Archive for September, 2012|Monthly archive page

Curb Your Enthusiasm: Database Virualization

In Cloud, Consolidation, DBA, Oracle database on September 29, 2012 at 00:38

Larry David says: “You write about what you know”.

RAC is one of the most controversial topics among database experts.

An extremely interesting article, called Database Virtualisation: The End of Oracle RAC? was published this month (September 2012) on

I recommend it to every Database Architect, DBA and Developer! Along with the comments after it. Plus its links to related papers and blogs.

Another interesting post on the RAC issue, entitled To RAC or not to RAC and its sequel To RAC or not to RAC (reprise part 2) is worth reading as well.

To make it simple, let me quote

“The biggest disadvantage is that you are adding more complexity to your database architecture. With more complexity comes a higher cost in maintaining and administering the database along with a higher chance that something will go wrong.

The second biggest disadvantage is the cost associated with RAC. Oracle is touting RAC on Linux as a way to acheive cost savings over large Unix servers. With RAC, the costs shift from hardware to software as you need additional Oracle license fees. The big question is will this shifting of costs result in any cost savings. In some cases, yes, and in other cases, no.”

Which would be the third big disadvantage of RAC? I say the bugs! Or let me put it more mildly: RAC just develops random features. And hunting errors in RAC is complex, right? On top of ORA-600, we now have even ORA-700.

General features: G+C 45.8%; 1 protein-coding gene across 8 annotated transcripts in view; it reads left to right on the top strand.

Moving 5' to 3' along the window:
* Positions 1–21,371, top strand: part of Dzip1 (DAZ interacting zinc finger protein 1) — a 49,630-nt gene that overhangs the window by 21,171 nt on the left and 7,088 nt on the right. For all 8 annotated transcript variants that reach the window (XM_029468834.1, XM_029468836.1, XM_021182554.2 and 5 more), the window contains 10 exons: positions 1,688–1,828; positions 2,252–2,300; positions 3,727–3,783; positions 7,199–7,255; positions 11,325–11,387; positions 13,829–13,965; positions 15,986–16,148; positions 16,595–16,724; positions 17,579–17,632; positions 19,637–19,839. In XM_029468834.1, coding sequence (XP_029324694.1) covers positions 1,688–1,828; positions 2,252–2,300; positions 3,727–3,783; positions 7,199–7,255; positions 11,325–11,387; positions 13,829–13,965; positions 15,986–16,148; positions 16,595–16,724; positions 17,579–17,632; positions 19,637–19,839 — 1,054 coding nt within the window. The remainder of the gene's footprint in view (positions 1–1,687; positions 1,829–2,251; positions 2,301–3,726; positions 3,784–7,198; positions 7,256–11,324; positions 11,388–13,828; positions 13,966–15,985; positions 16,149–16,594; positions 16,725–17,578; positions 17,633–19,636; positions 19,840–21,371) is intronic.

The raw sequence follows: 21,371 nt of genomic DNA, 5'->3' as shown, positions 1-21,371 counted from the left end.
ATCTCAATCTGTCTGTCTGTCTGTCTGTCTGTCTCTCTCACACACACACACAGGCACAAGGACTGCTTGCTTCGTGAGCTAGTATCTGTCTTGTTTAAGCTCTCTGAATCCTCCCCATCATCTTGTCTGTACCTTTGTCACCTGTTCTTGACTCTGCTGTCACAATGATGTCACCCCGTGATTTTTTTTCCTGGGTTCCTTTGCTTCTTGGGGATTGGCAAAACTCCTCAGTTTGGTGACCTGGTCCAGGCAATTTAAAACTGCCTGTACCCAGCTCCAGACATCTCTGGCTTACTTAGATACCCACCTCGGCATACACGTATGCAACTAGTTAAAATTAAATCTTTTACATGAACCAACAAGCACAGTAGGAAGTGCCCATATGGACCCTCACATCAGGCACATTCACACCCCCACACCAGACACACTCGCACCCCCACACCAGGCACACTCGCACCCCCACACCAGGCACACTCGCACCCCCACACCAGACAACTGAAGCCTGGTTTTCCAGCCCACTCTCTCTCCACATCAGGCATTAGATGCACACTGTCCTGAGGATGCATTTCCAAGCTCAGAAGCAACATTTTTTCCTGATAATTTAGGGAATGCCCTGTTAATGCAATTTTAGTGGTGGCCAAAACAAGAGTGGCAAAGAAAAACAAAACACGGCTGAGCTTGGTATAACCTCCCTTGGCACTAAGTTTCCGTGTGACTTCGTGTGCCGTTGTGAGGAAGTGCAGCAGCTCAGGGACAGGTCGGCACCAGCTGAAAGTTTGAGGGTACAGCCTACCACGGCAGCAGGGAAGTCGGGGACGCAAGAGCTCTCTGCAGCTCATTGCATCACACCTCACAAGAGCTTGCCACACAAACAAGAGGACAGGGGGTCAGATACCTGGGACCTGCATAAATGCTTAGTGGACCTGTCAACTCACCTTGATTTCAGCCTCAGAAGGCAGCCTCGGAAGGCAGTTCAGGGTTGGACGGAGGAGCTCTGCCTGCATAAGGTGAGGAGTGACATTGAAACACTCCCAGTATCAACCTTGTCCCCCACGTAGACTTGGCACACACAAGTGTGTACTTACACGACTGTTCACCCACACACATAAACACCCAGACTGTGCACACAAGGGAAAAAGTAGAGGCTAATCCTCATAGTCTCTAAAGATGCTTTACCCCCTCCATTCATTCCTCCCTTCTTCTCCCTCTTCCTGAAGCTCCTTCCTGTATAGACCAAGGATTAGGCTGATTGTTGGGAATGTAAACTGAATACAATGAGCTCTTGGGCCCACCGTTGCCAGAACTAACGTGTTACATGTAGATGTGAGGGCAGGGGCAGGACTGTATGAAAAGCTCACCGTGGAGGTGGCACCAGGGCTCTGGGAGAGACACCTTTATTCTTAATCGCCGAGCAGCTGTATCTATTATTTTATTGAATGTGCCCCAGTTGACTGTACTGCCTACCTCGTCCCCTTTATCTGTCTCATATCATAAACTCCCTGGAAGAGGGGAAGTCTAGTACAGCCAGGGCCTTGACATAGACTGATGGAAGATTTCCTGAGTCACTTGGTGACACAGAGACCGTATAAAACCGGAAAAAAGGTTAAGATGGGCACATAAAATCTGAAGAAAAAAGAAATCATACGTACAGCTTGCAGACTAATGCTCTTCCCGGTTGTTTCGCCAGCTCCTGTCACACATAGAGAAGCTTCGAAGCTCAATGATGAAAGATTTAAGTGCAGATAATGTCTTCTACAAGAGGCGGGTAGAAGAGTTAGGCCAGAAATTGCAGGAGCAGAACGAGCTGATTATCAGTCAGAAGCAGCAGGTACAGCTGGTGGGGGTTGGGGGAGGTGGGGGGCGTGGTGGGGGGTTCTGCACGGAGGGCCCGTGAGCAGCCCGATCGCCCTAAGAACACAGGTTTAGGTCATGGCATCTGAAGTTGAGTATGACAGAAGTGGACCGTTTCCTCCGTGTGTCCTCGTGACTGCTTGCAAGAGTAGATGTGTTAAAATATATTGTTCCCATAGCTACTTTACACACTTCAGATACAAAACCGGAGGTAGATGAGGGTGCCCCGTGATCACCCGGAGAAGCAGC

Let me offer you some quotes from the RAC debate on

  • “Then there are the younger DBAs looking to gain more experience, who may say that RAC is a great thing. Secretly that might not necessarily be true but they want the experience.”
  • “We also see that there are “no application changes necessary”. I have serious doubts about that last statement, as it appears to contradict evidence from countless independent Oracle experts.”
  • “Complexity is the enemy of high availability – and RAC, no matter how you look at it, adds complexity over a single-instance implementation of Oracle.”
  • “At no time do I ever remember visiting a customer who had implemented the various Transparent Application Failover (TAF) policies and Fast Application Notification (FAN) mechanisms.”

  • So, is Database Virtualization the answer?

    I think that database virtualization is a concept that has been misunderstood and most of all wrongly defined by many. According to the Oxford Dictionarries, in Computing, virtual means something which is not physically existing as such but made by software to appear to do so.

    Decide for yourself what is then a virtual database. At least, it is not a database built in a virtual server! I did discuss that at the Oracle ACE Director Product Briefing at Oracle headquarters this week with world’s top database experts and what can I say: the topic is highly controversial.

    Let us go to the Oracle Database Documentation Library and search for virtualization. Here is the result:

    And you will get the same result for virtualisation (with “s”).

    So, what do we get? Not much.But let’s continue reading:

  • Database Virtualization Part 2 – Flash Makes The Difference
  • The Do’s And Don’ts Of Virtualizing Database Servers
  • Disadvantages of Virtualization, What’s Your Opinion?
  • Virtualization Best Practices
  • Let us wait for next Oracle’s database release and see what it will offer us.